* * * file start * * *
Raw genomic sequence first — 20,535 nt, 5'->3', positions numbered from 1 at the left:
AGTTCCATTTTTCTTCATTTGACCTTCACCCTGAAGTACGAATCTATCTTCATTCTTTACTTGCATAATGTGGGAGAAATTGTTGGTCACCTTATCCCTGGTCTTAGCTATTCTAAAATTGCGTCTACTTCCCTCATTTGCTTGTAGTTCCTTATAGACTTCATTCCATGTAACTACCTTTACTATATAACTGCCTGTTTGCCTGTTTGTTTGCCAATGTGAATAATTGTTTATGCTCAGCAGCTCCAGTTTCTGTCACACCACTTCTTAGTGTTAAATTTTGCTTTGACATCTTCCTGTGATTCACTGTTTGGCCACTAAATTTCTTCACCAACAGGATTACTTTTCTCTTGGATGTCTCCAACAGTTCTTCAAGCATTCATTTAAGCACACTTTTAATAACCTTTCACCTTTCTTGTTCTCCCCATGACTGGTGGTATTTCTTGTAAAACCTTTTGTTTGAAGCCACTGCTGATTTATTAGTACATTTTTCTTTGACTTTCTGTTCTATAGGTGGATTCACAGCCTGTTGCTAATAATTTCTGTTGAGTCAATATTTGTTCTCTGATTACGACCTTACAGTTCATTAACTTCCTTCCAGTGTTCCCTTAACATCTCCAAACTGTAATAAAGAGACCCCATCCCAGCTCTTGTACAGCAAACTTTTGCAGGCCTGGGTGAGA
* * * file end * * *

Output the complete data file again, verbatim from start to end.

Raw genomic sequence first — 20,535 nt, 5'->3', positions numbered from 1 at the left:
AGTTCCATTTTTCTTCATTTGACCTTCACCCTGAAGTACGAATCTATCTTCATTCTTTACTTGCATAATGTGGGAGAAATTGTTGGTCACCTTATCCCTGGTCTTAGCTATTCTAAAATTGCGTCTACTTCCCTCATTTGCTTGTAGTTCCTTATAGACTTCATTCCATGTAACTACCTTTACTATATAACTGCCTGTTTGCCTGTTTGTTTGCCAATGTGAATAATTGTTTATGCTCAGCAGCTCCAGTTTCTGTCACACCACTTCTTAGTGTTAAATTTTGCTTTGACATCTTCCTGTGATTCACTGTTTGGCCACTAAATTTCTTCACCAACAGGATTACTTTTCTCTTGGATGTCTCCAACAGTTCTTCAAGCATTCATTTAAGCACACTTTTAATAACCTTTCACCTTTCTTGTTCTCCCCATGACTGGTGGTATTTCTTGTAAAACCTTTTGTTTGAAGCCACTGCTGATTTATTAGTACATTTTTCTTTGACTTTCTGTTCTATAGGTGGATTCACAGCCTGTTGCTAATAATTTCTGTTGAGTCAATATTTGTTCTCTGATTACGACCTTACAGTTCATTAACTTCCTTCCAGTGTTCCCTTAACATCTCCAAACTGTAATAAAGAGACCCCATCCCAGCTCTTGTACAGCAAACTTTTGCAGGCCTGGGTGAGA